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Comment Golf (Score 4, Insightful) 496

I could see that thing being awesome for golf... they already do GPS through smart phones.. if it can tell you how far away an object is in your field of vision, pretty darn spiffy.. show you a trail where your ball went, display your swing trajectory in your field of view for analysis... lots of cool things. Plus golfers will spend that kind of money.

Comment Re:No faith (Score 1) 453

Bah, certifications wouldn't help there most likely. I'm not certified in shit, and I know all that stuff because I can read, and bothered to pick up a book and figure it out. The most valuable skill in almost any IT person is the ability to find answers to things they don't know. I never ask anyone for help, cause I never can get any. I just look shit up.

Comment Re:Abolish Patents! (Score 1) 434

Yes, this is true. From the interface perspective it's no different. A keyboard is displayed (picture), and you must touch the right areas in the right order. It's not coded that way, but to an observing savage who can't read, the two are indistinguishable. Clearly not the spirit of the patent.. but if you wrote a password screen that acted like a keyboard, but functioned in this way (based on the position of the key rather than an ascii code), are you violating the patent?

Comment Re:Abolish Patents! (Score 1) 434

check out the gesture unlock patent. It even cites a patent which says "A graphical password arrangement displays a predetermined graphical image and requires a user to "touch" predetermined areas of the image in a predetermined sequence, as a means of entering a password. "

Doesn't this apply to a displayed keyboard and an actual alphanumeric password?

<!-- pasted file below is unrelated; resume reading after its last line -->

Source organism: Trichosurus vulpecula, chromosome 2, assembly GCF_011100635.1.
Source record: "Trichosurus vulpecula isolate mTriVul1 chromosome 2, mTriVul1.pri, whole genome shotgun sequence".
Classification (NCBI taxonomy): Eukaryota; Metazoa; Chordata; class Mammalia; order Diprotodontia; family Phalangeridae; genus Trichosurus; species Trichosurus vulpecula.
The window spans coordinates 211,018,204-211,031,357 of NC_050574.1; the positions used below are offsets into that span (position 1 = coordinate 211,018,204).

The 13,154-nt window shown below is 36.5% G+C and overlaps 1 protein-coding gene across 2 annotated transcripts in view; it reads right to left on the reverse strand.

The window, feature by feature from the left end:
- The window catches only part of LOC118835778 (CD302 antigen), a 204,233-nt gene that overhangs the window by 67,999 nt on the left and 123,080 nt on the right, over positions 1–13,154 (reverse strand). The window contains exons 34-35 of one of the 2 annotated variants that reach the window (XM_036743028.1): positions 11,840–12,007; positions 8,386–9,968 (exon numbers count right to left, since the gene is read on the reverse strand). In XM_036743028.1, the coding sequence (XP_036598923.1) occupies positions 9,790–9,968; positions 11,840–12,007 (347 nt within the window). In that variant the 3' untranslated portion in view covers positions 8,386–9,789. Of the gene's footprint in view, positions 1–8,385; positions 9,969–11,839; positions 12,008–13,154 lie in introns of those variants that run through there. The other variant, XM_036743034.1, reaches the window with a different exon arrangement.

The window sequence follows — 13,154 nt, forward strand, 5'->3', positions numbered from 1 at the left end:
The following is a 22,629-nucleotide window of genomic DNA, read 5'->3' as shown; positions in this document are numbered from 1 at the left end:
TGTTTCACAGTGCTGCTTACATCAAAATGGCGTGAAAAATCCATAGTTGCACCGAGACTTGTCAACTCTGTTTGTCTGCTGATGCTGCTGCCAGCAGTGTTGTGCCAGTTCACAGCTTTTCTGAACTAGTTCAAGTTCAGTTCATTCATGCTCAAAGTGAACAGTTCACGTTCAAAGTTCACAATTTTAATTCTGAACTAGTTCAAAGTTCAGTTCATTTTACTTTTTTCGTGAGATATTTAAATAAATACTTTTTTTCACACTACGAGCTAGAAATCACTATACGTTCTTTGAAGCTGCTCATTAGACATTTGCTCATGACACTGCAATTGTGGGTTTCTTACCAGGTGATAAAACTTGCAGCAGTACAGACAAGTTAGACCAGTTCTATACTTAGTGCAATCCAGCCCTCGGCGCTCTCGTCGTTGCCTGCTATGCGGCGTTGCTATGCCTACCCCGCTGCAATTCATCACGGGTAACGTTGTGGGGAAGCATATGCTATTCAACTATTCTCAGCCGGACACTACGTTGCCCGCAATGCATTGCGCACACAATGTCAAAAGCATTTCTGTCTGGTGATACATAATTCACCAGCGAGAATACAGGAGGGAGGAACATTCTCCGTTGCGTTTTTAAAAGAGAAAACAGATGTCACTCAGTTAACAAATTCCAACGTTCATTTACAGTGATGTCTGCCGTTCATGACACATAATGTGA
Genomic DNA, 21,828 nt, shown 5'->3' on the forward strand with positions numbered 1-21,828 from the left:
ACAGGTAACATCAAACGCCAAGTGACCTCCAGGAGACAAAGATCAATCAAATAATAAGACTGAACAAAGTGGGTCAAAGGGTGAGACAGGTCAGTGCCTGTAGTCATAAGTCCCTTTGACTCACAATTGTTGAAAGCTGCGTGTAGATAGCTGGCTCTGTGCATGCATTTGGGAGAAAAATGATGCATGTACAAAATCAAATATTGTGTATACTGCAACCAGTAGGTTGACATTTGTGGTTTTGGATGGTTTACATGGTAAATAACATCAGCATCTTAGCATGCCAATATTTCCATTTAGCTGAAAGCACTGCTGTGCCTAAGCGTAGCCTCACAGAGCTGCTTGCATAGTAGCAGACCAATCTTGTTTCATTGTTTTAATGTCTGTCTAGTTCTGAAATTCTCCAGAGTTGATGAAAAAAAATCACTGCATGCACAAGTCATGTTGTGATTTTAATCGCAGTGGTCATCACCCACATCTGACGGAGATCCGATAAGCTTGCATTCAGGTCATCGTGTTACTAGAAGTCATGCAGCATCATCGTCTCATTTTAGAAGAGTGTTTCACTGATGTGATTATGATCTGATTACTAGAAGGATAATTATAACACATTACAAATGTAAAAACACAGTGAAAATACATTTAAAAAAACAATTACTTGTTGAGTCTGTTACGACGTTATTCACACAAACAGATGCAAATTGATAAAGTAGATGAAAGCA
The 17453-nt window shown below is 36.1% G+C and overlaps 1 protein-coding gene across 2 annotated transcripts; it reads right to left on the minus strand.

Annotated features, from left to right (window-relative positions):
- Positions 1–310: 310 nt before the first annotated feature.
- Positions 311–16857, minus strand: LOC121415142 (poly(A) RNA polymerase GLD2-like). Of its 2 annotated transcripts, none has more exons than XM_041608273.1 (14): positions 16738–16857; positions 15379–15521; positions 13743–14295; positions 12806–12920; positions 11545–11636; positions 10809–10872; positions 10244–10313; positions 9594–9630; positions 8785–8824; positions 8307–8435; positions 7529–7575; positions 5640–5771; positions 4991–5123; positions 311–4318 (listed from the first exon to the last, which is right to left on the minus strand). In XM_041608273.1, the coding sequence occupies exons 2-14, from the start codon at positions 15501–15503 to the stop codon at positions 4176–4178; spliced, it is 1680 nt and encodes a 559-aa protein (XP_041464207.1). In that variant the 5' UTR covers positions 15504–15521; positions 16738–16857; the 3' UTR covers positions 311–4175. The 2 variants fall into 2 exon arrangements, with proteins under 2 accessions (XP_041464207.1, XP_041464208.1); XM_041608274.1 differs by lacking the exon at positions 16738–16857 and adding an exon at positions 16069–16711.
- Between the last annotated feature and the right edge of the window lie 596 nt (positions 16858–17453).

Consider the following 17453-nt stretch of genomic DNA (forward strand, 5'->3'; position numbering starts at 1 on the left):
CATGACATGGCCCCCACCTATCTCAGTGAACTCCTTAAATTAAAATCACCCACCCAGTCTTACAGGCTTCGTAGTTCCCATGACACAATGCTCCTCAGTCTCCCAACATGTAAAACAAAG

I'd like to patent "A series of grunts that combined can be understood by humanoids as meaning 'Where the fuck is your toilet?'"

Comment Re:What a lot of work. (Score 1) 574

Seems like the problem is the venue then.. why do they have to have so many crappy seats? If the artists were smart they would play a lot more shows at smaller venues.. so the tickets were not scarce enough to warrant scalping, and the average seat was much better. The arena thing should die. I guess for the lazy pop star that's too much to ask.

Also look at what some artists do by camping out in Vegas. I'm not sure, but I bet they don't have nearly the same problem with scalping, and they have complete control over the venue.

Comment Re:Real Life Achievements (Score 1) 176

I think this is an interesting idea. The vocabulary ("levels") would need to change.

Also interesting because there's a mechanism for giving short-term rewards for activities that really only pay off long-term. Instant gratification is a problem for lots of younger people, this is one way to combat that problem.

Comment Re:No. (Score 1) 449

This is true.
On-topic: You have to credit other people's work, or suffer the consequences.

Although I'd argue that covering another artist's work (music) and not worrying about it is a valid business strategy. The music is proven, therefore is more likely to get some recognition. The original artist has some incentive to see that song get airplay, since it pays them. It at least gives you a shot to have your original music heard by both wider audiences, and people in the industry who's attention is hard to get. If you suck then you won't get much further, but at least it's not because nobody heard your stuff.

Data Storage

IBM Sets Areal Density Record for Magnetic Tape 135

digitalPhant0m writes to tell us that IBM researchers have set a new world record for areal data density on linear magnetic tape, weighing in at around 29.5 billion bits per square inch. This achievement is roughly 39 times the density of current industry standard magnetic tape. "To achieve this feat, IBM Research has developed several new critical technologies, and for the past three years worked closely with FUJIFILM to optimize its next-generation dual-coat magnetic tape based on barium ferrite (BaFe) particles. [...] These new technologies are estimated to enable cartridge capacities that could hold up to 35 trillion bytes (terabytes) of uncompressed data. This is about 44 times the capacity of today's IBM LTO Generation 4 cartridge. A capacity of 35 terabytes of data is sufficient to store the text of 35 million books, which would require 248 miles (399 km) of bookshelves."

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